While the large manufacturer suddenly has a substantial new COGS item, it’s the little guy is the one who is going to suffer the most because they simply can’t afford the testing that is required.

For example, there’s a retired lady here in the Flathead Valley who makes little wooden trains in her garage woodshop. She carefully scans paint manufacturer websites and questions their representatives by phone to be sure there’s no lead or other nasties in the paint she uses on her carefully made toys. Her business is history if the CPSIA stands as written.

I just don’t care…or do I?

You might be thinking that you really don’t care. Maybe you don’t have kids or you only buy toys and clothing from major American manufacturers (er, I mean importers). Or maybe you don’t own a store that caters to kids, so why would you care?

It’s time you started caring, but let me help you decide. Here are a few examples of businesses that will be impacted by the CPSIA, otherwise known as “reasons to care”:

  • If you make wooden trains in your garage and sell them *anywhere*, you get to pay $4000 per toy to a 3rd party testing lab to assure compliance with the CPSIA.
  • If you make sock monkeys at home and sell them at your local craft fairs and tourist shops, you have three choices: sell them in violation of the law, close up shop or pay the fee to have your items tested. Each SKU = $4000, most likely.
  • If you own a small toy store, sell items that cater to kids, or you sell antique toys or anything else that comes to you without CPSIA-compliant labeling, you have to pay to test every item, or make sure that it has been tested. Presumably, testing a small sample of the same lot is acceptable, but “presumably” is not a way to stay legal. I suggest contacting a testing lab and/or attorney for more info.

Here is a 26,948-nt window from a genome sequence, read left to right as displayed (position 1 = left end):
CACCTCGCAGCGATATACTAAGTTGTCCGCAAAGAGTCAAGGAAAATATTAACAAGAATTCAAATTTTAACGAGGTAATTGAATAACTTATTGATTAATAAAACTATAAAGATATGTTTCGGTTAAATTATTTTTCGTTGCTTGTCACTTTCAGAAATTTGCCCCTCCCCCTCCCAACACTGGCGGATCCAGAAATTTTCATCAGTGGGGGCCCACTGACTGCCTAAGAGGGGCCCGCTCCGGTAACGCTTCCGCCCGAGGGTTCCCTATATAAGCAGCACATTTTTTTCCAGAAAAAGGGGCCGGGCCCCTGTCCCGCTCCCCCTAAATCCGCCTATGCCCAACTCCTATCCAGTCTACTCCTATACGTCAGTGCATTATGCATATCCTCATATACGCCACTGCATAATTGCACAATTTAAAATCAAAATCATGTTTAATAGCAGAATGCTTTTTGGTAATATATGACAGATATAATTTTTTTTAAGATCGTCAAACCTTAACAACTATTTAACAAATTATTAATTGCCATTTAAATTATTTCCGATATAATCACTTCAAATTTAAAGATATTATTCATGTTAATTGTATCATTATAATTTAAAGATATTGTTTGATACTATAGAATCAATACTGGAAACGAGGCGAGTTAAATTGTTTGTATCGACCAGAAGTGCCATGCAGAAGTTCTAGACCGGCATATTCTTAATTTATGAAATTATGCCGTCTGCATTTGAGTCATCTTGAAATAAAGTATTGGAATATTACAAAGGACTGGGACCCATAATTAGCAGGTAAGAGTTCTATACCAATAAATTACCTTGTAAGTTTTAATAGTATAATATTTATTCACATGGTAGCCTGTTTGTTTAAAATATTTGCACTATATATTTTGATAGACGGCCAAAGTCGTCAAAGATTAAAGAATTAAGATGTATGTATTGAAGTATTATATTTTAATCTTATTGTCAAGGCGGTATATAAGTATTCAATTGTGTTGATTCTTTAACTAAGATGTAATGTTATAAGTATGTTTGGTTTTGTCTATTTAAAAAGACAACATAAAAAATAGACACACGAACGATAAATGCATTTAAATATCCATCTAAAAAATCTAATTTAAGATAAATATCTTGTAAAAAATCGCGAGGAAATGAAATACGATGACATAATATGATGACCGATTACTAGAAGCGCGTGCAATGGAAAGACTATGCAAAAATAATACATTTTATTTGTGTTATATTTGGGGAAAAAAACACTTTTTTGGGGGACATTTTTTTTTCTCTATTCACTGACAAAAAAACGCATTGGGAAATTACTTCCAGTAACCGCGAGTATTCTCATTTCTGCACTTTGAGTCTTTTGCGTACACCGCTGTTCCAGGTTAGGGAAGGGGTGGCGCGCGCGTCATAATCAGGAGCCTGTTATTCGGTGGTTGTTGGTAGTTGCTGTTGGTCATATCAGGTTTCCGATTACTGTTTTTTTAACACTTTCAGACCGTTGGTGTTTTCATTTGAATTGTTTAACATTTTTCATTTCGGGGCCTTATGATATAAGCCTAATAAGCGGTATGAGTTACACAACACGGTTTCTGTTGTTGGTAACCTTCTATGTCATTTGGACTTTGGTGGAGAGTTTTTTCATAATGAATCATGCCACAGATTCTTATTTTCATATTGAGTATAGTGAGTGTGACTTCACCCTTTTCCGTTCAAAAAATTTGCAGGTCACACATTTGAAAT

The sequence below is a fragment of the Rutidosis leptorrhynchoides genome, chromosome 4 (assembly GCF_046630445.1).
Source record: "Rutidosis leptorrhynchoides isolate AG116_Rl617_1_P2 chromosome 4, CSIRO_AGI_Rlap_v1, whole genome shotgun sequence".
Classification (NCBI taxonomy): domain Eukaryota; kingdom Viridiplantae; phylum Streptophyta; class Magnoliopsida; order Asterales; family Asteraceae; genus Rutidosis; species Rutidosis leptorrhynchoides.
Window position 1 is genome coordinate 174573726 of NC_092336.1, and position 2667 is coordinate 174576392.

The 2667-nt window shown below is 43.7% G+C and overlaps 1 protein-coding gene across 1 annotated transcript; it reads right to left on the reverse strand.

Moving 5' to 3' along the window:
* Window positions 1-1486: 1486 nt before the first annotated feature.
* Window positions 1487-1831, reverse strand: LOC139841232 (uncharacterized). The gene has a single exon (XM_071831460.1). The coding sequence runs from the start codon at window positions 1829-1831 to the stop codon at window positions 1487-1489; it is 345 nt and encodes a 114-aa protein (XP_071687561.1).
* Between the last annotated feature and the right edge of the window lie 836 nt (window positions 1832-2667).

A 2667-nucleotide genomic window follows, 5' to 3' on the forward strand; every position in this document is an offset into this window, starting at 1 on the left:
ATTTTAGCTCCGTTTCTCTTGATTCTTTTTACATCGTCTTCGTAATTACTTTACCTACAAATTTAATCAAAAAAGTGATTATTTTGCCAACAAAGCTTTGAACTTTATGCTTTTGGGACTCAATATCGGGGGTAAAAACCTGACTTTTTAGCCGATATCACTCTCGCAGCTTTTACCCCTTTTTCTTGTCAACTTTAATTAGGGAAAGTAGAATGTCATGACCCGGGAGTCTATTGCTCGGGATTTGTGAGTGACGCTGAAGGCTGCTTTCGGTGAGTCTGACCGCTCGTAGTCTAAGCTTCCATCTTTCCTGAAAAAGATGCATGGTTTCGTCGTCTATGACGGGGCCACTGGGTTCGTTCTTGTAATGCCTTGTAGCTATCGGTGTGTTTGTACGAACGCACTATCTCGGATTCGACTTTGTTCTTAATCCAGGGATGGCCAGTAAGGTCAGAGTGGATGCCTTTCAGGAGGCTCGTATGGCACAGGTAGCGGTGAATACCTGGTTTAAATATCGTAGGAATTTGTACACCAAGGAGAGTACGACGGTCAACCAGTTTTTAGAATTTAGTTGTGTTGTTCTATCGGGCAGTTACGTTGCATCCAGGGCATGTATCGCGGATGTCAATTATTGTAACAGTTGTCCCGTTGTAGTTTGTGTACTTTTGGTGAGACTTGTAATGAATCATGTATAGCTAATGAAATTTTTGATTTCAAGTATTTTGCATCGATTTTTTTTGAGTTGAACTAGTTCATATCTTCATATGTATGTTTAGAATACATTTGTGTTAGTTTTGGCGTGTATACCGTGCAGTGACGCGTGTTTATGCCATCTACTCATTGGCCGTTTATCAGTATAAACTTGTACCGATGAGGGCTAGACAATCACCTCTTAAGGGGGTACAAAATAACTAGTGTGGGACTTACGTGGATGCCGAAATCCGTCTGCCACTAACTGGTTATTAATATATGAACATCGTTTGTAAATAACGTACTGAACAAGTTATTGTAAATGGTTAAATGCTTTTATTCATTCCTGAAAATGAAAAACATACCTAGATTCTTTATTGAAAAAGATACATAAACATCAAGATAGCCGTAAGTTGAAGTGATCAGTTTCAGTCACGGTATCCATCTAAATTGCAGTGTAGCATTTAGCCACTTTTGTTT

• If you import all your toys from Europe, you have to have them all tested, despite the fact that Europe has for years had stricter toy safety standards than the U.S. Again, the same advice as above regarding testing of items in the same lot.
  • If you create or sell science kits for homeschoolers, the CPSIA appears to apply.
  • If you’re a school who buys such kits, your vendors may also be subject to it.
  • Every U.S. toy manufacturer who actually manufactures items here at home – and likely had nothing to do with the toy recalls from 2007 – still has to pay to test their toys. That part makes sense, unless the items in question are made from 100% natural materials.
  • If you enjoy shopping for your kids at craft fairs, online at or eBay, or you like buying used toys and clothing – sales of items that do not conform to CPSIA regulations and that have not been tested will be illegal to sell to you.
  • If you sell items for kids on eBay, all your existing untested or non-compliant inventory has to be sold before February 10 or it cannot be sold without being tested. The phase-in starts with larger concerns, but it’ll get to you before you know it.
  • Retailers can be held liable for selling any handmade toys or children’s items that are not tested by a CPSIA-compliant lab and labeled per the CPSIA.

If you don’t own a business that has anything to do with kids, don’t think it doesn’t impact you. Think about the owners, employees and family members of the businesses described above. They might not be spending money in your store by the time the CPSIA gets done with them.

Do these artisans buy computer paper, coffee, towels, hamburger, gasoline, haircuts, dog grooming, fine wines, appliances, landscaping, envelopes or tires from you?

What will they buy from you if they are put out of business by this law? Are you in line for a bailout?

Suddenly, it’s time to care, eh?

What do I do next?

First, call your Senators and your Congressional Rep. DO NOT email them. DO NOT fax them. Those things are far too easy to ignore.

Call them and hold their feet to the fire.

Next…Research and legwork.

Remember that your existing inventory falls under this law, whether you are a retailer or a manufacturer, regardless of size. Some of the regulations kick in later in the year, so I suggest you read this coverage at Fashion Incubator for additional details. Here’s additional info on what must be tested per the CPSIA.